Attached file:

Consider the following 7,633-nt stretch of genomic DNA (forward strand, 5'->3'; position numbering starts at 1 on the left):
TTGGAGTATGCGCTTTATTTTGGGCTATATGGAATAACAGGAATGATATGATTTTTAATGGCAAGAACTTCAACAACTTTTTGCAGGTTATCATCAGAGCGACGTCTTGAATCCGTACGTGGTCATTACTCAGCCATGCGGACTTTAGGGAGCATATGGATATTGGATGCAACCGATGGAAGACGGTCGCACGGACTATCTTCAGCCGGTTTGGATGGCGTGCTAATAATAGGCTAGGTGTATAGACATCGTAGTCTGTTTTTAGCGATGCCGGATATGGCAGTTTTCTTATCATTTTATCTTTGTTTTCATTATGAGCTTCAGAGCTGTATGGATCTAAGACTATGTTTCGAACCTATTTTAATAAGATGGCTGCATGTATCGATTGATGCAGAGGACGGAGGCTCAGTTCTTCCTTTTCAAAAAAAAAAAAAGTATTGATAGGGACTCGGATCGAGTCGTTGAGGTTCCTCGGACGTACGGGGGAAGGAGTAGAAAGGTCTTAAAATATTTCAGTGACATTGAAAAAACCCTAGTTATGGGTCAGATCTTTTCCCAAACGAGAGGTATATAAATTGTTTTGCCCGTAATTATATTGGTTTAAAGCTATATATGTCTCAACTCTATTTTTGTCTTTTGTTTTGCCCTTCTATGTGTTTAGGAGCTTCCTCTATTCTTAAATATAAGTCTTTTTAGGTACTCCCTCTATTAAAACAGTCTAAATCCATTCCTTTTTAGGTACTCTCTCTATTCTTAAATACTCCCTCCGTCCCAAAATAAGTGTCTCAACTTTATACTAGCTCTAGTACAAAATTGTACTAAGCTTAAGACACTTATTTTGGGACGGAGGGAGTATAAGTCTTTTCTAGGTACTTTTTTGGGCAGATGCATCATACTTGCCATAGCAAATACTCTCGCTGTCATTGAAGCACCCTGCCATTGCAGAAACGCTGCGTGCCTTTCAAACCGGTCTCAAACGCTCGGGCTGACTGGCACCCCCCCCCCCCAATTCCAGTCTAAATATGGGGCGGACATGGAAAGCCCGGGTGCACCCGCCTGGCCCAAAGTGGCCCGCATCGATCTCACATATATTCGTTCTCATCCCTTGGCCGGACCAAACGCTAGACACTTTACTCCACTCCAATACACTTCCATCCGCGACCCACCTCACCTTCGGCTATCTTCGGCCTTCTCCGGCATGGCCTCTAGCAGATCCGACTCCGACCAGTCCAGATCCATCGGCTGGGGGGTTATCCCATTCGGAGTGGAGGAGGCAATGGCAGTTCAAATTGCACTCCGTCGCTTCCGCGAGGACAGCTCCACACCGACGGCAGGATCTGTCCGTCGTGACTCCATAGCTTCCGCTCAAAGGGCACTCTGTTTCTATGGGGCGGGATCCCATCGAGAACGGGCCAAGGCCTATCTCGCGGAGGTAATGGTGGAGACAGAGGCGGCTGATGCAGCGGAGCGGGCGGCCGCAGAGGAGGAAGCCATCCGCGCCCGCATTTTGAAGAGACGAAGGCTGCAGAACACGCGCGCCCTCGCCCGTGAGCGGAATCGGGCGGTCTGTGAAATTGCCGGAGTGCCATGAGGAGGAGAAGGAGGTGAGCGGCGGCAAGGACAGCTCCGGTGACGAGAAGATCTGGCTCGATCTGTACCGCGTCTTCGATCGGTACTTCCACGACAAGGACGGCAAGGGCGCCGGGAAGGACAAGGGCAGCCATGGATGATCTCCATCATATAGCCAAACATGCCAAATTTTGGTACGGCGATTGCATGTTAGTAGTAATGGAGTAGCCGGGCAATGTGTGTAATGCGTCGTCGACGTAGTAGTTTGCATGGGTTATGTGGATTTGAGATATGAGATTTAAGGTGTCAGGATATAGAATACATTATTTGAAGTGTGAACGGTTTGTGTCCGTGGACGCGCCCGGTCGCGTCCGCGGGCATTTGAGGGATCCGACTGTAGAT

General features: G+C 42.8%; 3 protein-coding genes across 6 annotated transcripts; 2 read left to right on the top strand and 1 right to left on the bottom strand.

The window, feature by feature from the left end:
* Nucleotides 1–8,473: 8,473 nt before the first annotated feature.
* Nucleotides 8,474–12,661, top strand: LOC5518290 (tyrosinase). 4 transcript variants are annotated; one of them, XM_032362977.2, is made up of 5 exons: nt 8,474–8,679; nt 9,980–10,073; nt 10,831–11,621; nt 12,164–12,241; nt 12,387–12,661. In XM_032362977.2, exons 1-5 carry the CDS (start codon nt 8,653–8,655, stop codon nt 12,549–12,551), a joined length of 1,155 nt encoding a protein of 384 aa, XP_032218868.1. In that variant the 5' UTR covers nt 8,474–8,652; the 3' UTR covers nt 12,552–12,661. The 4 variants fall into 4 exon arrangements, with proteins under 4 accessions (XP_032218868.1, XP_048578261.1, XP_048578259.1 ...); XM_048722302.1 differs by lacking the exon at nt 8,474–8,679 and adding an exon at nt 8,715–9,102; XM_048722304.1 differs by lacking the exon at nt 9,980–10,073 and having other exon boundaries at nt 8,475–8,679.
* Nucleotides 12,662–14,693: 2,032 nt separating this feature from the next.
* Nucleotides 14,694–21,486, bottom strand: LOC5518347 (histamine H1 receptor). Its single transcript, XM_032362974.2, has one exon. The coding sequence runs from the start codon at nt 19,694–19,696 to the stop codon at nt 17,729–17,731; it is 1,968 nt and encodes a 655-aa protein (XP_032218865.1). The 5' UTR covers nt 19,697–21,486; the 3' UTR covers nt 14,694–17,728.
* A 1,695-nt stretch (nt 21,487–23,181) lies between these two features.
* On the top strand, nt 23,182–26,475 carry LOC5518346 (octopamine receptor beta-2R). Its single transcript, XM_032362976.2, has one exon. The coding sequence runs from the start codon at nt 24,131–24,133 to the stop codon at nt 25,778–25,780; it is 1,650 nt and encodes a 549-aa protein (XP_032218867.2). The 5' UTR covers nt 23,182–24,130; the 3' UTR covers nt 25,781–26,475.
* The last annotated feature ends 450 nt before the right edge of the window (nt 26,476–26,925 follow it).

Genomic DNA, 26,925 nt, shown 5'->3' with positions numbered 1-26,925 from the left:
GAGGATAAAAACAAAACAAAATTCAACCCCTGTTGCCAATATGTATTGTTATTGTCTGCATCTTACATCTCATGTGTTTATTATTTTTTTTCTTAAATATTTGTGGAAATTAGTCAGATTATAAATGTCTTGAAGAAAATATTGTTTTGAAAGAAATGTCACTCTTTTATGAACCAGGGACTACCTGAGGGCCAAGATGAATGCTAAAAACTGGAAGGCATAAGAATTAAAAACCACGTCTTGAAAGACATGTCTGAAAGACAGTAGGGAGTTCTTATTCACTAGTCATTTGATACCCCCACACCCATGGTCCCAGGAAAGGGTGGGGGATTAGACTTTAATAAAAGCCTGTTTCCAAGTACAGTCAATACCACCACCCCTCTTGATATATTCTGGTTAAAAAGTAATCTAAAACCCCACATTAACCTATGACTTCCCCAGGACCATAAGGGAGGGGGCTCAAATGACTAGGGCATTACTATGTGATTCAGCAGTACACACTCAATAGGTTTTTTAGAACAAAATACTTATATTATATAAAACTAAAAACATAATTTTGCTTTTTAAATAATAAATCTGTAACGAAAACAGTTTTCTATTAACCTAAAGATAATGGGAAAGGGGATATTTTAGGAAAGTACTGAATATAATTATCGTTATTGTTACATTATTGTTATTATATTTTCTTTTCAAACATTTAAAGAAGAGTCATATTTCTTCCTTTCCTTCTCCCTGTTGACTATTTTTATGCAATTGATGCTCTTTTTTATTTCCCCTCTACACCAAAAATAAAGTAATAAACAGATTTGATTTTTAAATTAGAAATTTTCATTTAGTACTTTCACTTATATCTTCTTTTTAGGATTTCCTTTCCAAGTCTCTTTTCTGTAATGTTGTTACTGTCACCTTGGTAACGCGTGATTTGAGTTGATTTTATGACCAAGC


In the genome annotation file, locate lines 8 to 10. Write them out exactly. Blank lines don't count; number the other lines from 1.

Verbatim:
* Nucleotides 14,694–21,486, bottom strand: LOC5518347 (histamine H1 receptor). Its single transcript, XM_032362974.2, has one exon. The coding sequence runs from the start codon at nt 19,694–19,696 to the stop codon at nt 17,729–17,731; it is 1,968 nt and encodes a 655-aa protein (XP_032218865.1). The 5' UTR covers nt 19,697–21,486; the 3' UTR covers nt 14,694–17,728.
* A 1,695-nt stretch (nt 21,487–23,181) lies between these two features.
* On the top strand, nt 23,182–26,475 carry LOC5518346 (octopamine receptor beta-2R). Its single transcript, XM_032362976.2, has one exon. The coding sequence runs from the start codon at nt 24,131–24,133 to the stop codon at nt 25,778–25,780; it is 1,650 nt and encodes a 549-aa protein (XP_032218867.2). The 5' UTR covers nt 23,182–24,130; the 3' UTR covers nt 25,781–26,475.